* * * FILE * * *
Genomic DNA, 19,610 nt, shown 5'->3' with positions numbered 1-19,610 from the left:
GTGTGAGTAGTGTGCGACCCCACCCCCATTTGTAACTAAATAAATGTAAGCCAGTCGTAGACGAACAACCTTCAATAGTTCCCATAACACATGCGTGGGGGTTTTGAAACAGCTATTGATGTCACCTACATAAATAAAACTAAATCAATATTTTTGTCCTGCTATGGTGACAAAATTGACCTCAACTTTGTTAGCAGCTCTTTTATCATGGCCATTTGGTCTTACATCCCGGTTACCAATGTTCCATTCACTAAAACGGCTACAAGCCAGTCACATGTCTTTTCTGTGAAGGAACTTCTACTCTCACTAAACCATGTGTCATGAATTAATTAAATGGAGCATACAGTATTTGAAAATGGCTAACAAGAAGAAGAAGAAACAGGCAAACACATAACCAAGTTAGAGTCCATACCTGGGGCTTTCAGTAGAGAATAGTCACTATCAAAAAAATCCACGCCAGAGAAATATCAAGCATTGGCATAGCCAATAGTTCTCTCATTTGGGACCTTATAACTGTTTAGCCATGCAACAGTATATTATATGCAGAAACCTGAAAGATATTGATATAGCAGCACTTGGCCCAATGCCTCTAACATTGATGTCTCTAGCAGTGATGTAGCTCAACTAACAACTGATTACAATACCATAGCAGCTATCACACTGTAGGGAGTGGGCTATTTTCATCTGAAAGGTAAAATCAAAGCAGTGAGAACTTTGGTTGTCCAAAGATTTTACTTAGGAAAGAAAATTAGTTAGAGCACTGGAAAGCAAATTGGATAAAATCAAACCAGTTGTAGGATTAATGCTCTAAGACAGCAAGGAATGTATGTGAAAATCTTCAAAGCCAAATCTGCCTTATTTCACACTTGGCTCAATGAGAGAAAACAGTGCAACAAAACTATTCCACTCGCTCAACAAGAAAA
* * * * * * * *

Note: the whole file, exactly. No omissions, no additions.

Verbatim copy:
Genomic DNA, 19,610 nt, shown 5'->3' with positions numbered 1-19,610 from the left:
GTGTGAGTAGTGTGCGACCCCACCCCCATTTGTAACTAAATAAATGTAAGCCAGTCGTAGACGAACAACCTTCAATAGTTCCCATAACACATGCGTGGGGGTTTTGAAACAGCTATTGATGTCACCTACATAAATAAAACTAAATCAATATTTTTGTCCTGCTATGGTGACAAAATTGACCTCAACTTTGTTAGCAGCTCTTTTATCATGGCCATTTGGTCTTACATCCCGGTTACCAATGTTCCATTCACTAAAACGGCTACAAGCCAGTCACATGTCTTTTCTGTGAAGGAACTTCTACTCTCACTAAACCATGTGTCATGAATTAATTAAATGGAGCATACAGTATTTGAAAATGGCTAACAAGAAGAAGAAGAAACAGGCAAACACATAACCAAGTTAGAGTCCATACCTGGGGCTTTCAGTAGAGAATAGTCACTATCAAAAAAATCCACGCCAGAGAAATATCAAGCATTGGCATAGCCAATAGTTCTCTCATTTGGGACCTTATAACTGTTTAGCCATGCAACAGTATATTATATGCAGAAACCTGAAAGATATTGATATAGCAGCACTTGGCCCAATGCCTCTAACATTGATGTCTCTAGCAGTGATGTAGCTCAACTAACAACTGATTACAATACCATAGCAGCTATCACACTGTAGGGAGTGGGCTATTTTCATCTGAAAGGTAAAATCAAAGCAGTGAGAACTTTGGTTGTCCAAAGATTTTACTTAGGAAAGAAAATTAGTTAGAGCACTGGAAAGCAAATTGGATAAAATCAAACCAGTTGTAGGATTAATGCTCTAAGACAGCAAGGAATGTATGTGAAAATCTTCAAAGCCAAATCTGCCTTATTTCACACTTGGCTCAATGAGAGAAAACAGTGCAACAAAACTATTCCACTCGCTCAACAAGAAAA